Through obedience he operated as the monastery cook, a most humble position. There he was seen being assisted by Angels when occasion arose to prepare food for unexpected guests. To further mortify himself he would allow himself to taste of food, but then refused to eat any as a way to deny the flesh that which it was brought to crave. Under him food was often miraculously multiplied.

Soon it was time to select a guardian of the monastery, and despite his earnest protests he, an uneducated and illiterate man, was elected. As leader he tended to the sick, provided for the poor, admonished the wavering, and fulfilled his duties excellently. Afterwards, he was elected Vicar and Novice Master. His example inspired all.

After his term as Vicar expired he retired to the kitchen once more and continued to perform the most astonishing miracles. Finally, after predicting the course of his own illness, he committed his soul to God and died in the odor of sanctity. The crowds of Palermo mourned his passing, and he was selected to be Patron Saint of the city.


Here I do not present an exhaustive list of the virtues, deeds, qualities and miracles of this extraordinary Saint. Even a slight understanding of his example should be enough to inspire all.

With profound humility and deepest patience he worked at the meanest occupations and underwent the most grueling penances. Over the country the sick, rich and poor alike, begged his intercession with God to grant them healing. His miracles were known throughout the Latin world and his insight on many matters, secular and religious, was divinely inspired.

It was common to see men of learning, gray with age and knowledge, unashamedly seeking the counsel of this poor and simple monk who had neither learned to read nor write. His gift of prophecy astounded many around him, and he attributed everything to God and afforded himself nothing but the most austere mortifications. Thus God confounds the pride of the world, revealing the highest treasures to those who are humble.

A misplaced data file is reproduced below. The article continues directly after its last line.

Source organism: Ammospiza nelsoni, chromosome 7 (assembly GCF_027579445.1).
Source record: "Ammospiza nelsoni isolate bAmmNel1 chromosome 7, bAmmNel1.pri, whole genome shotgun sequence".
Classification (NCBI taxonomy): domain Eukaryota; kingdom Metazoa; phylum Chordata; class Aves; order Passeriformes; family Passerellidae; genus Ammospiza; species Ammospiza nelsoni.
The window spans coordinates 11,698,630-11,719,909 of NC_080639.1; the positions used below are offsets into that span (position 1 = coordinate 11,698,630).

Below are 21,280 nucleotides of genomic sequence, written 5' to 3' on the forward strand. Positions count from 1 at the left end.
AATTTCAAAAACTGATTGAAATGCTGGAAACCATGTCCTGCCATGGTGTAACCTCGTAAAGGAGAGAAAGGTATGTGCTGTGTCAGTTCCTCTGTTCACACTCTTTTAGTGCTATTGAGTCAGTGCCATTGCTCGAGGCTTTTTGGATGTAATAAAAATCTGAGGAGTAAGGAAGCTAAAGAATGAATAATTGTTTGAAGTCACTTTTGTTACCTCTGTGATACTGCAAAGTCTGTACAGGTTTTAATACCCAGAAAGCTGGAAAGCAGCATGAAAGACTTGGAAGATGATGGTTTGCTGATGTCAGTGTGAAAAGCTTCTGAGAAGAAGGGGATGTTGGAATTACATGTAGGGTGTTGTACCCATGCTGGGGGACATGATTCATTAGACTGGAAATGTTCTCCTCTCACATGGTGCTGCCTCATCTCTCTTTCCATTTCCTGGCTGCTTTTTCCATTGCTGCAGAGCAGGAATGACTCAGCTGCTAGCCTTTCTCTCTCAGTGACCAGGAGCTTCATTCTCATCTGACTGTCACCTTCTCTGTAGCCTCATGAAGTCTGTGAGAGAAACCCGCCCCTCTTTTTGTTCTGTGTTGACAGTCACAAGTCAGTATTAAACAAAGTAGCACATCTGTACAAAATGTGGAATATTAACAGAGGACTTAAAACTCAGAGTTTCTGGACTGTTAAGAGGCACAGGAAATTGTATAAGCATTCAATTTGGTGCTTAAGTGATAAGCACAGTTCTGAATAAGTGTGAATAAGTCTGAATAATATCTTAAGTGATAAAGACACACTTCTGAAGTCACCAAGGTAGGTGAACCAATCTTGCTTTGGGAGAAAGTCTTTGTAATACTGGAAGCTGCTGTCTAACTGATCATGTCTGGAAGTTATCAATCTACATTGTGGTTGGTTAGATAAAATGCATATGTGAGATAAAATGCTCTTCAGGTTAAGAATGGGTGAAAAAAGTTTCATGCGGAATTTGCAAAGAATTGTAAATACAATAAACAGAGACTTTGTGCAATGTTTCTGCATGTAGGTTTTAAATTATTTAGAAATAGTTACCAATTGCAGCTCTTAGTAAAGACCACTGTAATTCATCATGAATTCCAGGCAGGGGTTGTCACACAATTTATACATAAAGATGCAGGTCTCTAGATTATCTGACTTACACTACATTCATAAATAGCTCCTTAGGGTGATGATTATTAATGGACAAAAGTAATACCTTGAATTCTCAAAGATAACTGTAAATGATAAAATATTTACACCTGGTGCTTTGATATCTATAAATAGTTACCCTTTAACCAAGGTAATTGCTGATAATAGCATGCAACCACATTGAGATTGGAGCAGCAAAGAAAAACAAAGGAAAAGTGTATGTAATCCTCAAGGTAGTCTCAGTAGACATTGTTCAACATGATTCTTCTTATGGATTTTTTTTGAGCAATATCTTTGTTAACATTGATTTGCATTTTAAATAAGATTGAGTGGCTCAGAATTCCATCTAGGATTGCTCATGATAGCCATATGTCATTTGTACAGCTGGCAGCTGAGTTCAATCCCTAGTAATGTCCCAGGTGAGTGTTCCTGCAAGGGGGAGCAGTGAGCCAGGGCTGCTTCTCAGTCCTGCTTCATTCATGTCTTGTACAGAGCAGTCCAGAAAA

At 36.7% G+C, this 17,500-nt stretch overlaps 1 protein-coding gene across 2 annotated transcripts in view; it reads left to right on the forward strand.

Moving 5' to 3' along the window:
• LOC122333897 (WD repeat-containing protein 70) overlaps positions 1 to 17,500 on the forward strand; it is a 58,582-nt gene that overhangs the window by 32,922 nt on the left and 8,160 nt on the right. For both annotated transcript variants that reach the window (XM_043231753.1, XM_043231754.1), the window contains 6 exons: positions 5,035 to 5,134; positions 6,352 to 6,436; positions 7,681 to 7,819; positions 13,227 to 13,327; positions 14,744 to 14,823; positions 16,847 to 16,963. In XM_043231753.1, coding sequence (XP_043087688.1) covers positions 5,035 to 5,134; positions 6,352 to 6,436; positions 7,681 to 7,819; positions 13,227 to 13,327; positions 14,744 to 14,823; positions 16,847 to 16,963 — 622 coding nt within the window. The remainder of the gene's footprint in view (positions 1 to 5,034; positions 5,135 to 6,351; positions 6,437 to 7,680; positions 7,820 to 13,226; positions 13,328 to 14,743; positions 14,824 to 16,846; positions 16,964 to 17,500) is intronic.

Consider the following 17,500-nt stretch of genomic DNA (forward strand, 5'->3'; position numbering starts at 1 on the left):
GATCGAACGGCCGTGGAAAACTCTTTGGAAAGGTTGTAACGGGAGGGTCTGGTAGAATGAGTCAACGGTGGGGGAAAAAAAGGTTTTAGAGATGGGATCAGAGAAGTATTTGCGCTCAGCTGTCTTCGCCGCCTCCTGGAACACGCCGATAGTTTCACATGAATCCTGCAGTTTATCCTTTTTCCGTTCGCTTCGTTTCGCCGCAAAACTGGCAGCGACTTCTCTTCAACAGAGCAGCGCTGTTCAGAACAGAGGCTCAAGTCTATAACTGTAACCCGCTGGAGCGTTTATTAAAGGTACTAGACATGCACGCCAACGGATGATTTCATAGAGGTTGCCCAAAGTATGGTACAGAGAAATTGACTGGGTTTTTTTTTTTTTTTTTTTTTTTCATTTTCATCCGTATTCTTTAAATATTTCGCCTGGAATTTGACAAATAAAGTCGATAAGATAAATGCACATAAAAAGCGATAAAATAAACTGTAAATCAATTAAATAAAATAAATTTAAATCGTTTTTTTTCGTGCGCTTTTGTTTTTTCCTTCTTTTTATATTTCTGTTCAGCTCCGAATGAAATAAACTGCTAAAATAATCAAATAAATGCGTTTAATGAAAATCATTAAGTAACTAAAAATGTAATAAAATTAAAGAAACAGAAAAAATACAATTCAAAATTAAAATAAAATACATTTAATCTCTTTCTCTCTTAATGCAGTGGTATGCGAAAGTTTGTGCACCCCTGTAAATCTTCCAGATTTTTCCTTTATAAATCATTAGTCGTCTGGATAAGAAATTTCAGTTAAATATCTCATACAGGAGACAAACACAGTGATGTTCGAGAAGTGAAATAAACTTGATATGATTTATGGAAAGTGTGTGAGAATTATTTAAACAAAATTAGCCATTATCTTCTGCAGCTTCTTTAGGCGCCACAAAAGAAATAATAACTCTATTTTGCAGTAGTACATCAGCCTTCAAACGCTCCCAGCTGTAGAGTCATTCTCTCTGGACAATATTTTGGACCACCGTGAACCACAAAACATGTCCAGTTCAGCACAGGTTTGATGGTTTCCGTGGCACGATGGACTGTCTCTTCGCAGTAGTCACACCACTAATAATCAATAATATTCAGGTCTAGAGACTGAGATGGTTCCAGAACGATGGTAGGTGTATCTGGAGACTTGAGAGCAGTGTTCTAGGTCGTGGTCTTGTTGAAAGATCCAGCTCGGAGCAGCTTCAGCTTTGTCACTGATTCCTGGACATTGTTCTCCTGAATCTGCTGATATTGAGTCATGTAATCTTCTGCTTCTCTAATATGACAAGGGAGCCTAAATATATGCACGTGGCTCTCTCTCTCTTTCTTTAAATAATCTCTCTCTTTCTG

Sao Joao del Rey - Church of Our Lady of the Rosary of the Black Men - St. Benedict

Statues of St. Benedict, above, and St. Antony of Catalagirona in the Church Our Lady of the Rosary of the Black Men in São João del Rey, Brazil

The Church had not any hesitation in raising this black monk to the honor of the altar, making of him an example of her equal appreciation for those virtuous men coming from any race whatsoever. Indeed, whether a virtuous man is black, yellow or white she is the Mother of all and the encouragement for all to fulfill that image and likeness of God which he was called to be, according to the characteristics of each race. We men are called to love God and become a reflection of Him within the race we were born.

The marvelous life of St. Benedict tells us that this Black Saint is worthy of as much veneration as great Saints of other races. In him, we understand one of the many avenues through which the black race can shine before the eyes of History. In him we see humility, resignation and poverty, making a harmonious balance with another great black, St. Elesbaan, who in his life reflected majesty, justice, combativeness and a sense of orthodoxy. St. Benedict and St. Elesbaan are two facets of the great vocation of the black people, who were always welcome in the bosom of the Church, as they are in the Heart of Jesus in Heaven.

Let those who condemn their fellow man on something as crass as skin color be confounded, like the mocking harvesters of St. Benedict’s youth, by a Saint so great that he was revered as such in life and is venerated worldwide after his death.

God be thanked for the example given us by St. Benedict the black, Patron Saint of Palermo, worker of miracles. St. Benedict, we pray that you may bewilder those who unjustly denigrate their neighbors. Show them that the true way of life is not to be found in denying that all are called to be images and likenesses of God, but in accepting and admiring the great qualities of each race. Let them be converted so that they may find their own way to God.